your screen looks like this Okay, interesting. Let me, let me try to reconnect Okay, how does this look? So hopefully you should be seeing Tableau Public and the data set, the data source pane Does everyone see? Okay, great, great Hopefully you’ve opened up and connected to the hurricane tracts Excel, and this is exactly what you see. If anyone has any problems, we can, kind of, maybe address it now Let me quickly, let me close this and do the exact, connect it again, just so that everyone can see what I did Okay, so I’m assuming that if you, if you’re a little bit confused when you open Tableau Public, it looks like this, right? You haven’t connected to anything Okay, yeah, so if you haven’t downloaded the data set, it’s an Excel file at this Bitly intro to Tableau link, that Debbie just kindly linked here in the chat. So make sure you download that Excel file And you can just download to your desktop And what we’re going to do here is we’re going to connect to that Excel file. So when you open Tableau Public again, it should look like something like this You connect to the Microsoft Excel file by left-clicking this link, Microsoft Excel link, and then you should be able to select that hurricane underscore tracts Excel file. And so when I do that, when I select that, it opens up this data set within Tableau Luanne, are you good to go? Does it look something like this? Okay, give you a little bit of time to get here Oh, move the chat window. Okay. Yes, okay, yes, let me move that chat window. I did not know that it was blocking. Let me make sure Interesting. Okay Yes, I am sharing my Tableau screen, so it should be okay Let me just make sure. Okay Okay, so hopefully, everyone’s here. Luanne, are you good? Good to go? Okay, so I can definitely come around and help you out later on. And if anyone else can, kind of, give her some directions, that’d be great as well. Yeah, let me, I’ll definitely get rid of the chat Okay, so hopefully you’ve connected to the data set here. Quickly, just take a look at what type of data that we have here. Okay, this is hurricane data real, a real data set We have, when we kind of look through the data set, familiarize yourself a little bit with what we have here We have a longitude and latitude. We have a Serial Number that’s a unique serial number for each hurricane. So here we see, Season is supposed to be years, so right now, it’s showing as 1851. You want this actually to be shown as years. We’ll fix that though We see that, see, this first hurricane has a Serial Number. It’s from 1851. So these are hurricanes from 1851 all the way to – right now is only showing the first 1000 rows, as you see here, so it’s going from 1851 to 2012 This data set has around, I think, 40,000 plus rows. It’s not a big data set. It’s not small data set We have Serial Numbers, so this very first Serial Number is one hurricane. So this one hurricane has, you know, a couple about, you know, 10,12 different entries here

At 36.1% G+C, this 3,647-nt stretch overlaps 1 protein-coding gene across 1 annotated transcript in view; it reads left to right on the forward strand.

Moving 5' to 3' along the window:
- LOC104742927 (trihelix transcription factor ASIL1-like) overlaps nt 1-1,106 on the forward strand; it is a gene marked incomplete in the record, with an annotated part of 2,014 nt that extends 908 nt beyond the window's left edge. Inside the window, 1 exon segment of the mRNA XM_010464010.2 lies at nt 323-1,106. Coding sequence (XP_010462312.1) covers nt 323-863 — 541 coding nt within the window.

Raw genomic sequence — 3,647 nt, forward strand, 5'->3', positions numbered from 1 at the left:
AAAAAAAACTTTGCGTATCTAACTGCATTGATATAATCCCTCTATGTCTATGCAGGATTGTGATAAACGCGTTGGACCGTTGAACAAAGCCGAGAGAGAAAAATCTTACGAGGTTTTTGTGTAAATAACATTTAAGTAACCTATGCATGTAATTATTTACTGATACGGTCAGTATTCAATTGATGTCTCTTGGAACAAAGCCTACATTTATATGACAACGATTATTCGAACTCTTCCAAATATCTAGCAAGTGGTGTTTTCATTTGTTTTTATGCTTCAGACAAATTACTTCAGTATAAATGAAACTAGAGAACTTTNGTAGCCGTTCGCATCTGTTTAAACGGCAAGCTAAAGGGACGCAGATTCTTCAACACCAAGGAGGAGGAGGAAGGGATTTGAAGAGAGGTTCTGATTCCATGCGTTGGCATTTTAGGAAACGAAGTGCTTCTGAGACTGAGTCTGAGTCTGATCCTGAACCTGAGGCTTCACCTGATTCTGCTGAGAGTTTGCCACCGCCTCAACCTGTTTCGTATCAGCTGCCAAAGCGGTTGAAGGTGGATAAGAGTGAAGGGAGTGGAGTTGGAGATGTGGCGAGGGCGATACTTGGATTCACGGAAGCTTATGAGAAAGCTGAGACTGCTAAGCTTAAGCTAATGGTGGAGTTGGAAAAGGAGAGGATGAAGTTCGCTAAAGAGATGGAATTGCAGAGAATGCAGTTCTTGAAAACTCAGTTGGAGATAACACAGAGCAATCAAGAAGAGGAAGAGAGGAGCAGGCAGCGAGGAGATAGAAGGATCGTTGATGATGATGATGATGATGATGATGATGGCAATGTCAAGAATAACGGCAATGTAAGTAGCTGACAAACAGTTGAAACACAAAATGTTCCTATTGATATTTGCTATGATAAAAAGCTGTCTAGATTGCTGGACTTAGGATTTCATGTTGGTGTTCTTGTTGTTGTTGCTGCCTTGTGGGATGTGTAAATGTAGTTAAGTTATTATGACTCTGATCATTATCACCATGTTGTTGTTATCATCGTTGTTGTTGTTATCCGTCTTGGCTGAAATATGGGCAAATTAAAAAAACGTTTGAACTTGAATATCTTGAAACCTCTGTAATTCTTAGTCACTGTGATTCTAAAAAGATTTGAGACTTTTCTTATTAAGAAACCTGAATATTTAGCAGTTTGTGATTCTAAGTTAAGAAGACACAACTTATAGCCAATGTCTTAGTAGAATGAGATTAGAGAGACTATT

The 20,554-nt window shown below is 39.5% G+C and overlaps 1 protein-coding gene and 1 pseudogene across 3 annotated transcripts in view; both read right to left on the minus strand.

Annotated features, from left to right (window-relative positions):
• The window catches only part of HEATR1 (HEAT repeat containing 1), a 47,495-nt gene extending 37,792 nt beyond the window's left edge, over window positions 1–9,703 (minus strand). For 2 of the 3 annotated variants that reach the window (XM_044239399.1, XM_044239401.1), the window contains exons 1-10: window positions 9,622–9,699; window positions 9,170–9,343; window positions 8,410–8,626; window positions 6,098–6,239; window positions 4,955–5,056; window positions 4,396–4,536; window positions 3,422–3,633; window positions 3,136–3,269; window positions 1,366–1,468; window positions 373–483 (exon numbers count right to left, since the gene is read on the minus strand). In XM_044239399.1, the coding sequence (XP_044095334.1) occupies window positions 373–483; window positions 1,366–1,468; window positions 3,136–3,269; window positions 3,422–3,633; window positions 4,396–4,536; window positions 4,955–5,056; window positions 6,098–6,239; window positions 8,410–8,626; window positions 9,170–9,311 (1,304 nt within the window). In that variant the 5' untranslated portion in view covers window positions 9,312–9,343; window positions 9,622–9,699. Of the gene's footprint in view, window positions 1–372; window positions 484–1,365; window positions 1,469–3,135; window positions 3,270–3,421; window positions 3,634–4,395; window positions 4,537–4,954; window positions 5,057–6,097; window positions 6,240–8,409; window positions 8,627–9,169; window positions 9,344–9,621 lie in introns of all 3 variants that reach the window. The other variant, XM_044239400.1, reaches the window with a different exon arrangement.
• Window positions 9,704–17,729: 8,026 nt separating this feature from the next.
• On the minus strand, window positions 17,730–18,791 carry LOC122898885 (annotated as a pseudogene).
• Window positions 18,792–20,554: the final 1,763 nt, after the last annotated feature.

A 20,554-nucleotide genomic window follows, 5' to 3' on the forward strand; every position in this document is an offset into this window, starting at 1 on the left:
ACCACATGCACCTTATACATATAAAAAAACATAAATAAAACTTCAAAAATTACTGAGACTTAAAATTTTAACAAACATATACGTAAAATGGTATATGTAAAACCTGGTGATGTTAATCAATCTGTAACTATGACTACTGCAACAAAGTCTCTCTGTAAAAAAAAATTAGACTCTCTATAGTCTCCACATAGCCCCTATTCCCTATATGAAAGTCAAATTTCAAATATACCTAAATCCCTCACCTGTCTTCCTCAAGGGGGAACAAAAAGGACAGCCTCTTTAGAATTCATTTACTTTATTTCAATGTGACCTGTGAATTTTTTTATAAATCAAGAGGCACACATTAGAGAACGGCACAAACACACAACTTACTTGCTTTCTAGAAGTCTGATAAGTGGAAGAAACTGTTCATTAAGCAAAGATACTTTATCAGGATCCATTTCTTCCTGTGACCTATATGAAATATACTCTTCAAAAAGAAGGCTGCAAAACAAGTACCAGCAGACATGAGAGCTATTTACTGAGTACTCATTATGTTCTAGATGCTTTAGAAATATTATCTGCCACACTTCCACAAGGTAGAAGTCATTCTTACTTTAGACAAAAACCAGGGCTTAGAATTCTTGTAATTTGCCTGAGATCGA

It’s from 1851, the very first hurricane recorded by the NOAA. We have some Basin. I think this is North America. We have some Sub basin category here. We have, again, hurricane name is the Serial Number. Later on you’ll see that the hurricane name changes to, you know, people’s names, like the way we name hurricanes nowadays – Hurricane Janet, Hurricane Ivan, etc. We have an ISO time, which has a year and a date and a time And so we see that these measurements were recorded every six hours. That’s kind of interesting This very first hurricane. We’re getting kind of recordings every six hours We have Wind in knots. We have Pressure in millibars, but see we’re missing some values here. We have Wind Percentile, Pressure Percentile, again, more missing values, different Track type, State where the hurricane hit, Sub Region, Region, Country Okay, so hopefully you got a sense of, you know, this type of data, hurricane data, some information about location, and how the wind and knots, and pressure, and wind percentile, etc, etc, So the very first thing, if you want to follow the handout. And again, if you’re not really following like what I’m saying, definitely follow the handout, because it’s pretty detailed in terms of step-by-step, the things that we want to cover to get you a good introduction to Tableau And the very first thing we want to talk about, before we even get to the visualization part, is correcting some of our data types And so, you know, in a perfect world, we’re going to have a nice clean data set. We’re going to put it in, and we can just start creating visualizations. But in this particular case, in a lot of cases, we have some issues that we need to address, before we get to the visualization part And I talked about one of those first things, so if you follow the handout, the very first thing is, we want to fix some of these variable type errors And so, one of them that we talked about here is this Season. This Season is really supposed to be the year, and right now, Tableau is not reading it as the year. If we go up here to this, I forgot what it’s called, the numerical sign here. Yep, the handout is – Catherine, the handout is in the link. And so, if you go back to that link, that bitly link, there should be a PDF with the handout. Yep. Good So just follow along. If you’re, if you’re having trouble following along with, kind of, what I’m saying Okay, let me get this. Yah, right now I am sharing just Tableau, this Tableau window, so it should be, should be okay, but there might be some issues Okay. Let’s just continue for now, and we’ll see how things go. So first thing we want to do is correct how Tableau is reading this Season’s column. And the way we do that is, over here, it’s reading it right now as a whole number But hopefully you have some idea of what we need to change this to, in order to have Tableau read it correctly. You can try some of these other things. The answer is we wanted to read it as a string So we don’t want to read it as, say, you can try this, a date It’s going to take a little bit of time for Tableau to process it, because it’s talking to the cloud A little bit. So here, so this is the reason why we don’t want to change it to date, because it’s going to set it to the first of that year. And so that’s why we want to change this, specifically, to string Yeah, you can try some of the others. This is, again, this is the pretty important part of prepping your data before we even get to the visualization part And, you know, sometimes you’ll get a data set that does not require this, that Tableau reads, you know, nice, neatly, but other times, you’re gonna have to deal with this And this is something that you should check before, every time you start up Tableau, you load up your data set The second thing, hopefully that you saw, if you look through all these columns, the other one is this ISO time. And so right now is set as a string, but we actually want to set it as date and time, so that Tableau can read it correctly So when we set it as date and time, Tableau is reading clearly as that specific date with the year, you know, the exact hour and, you know, AM or PM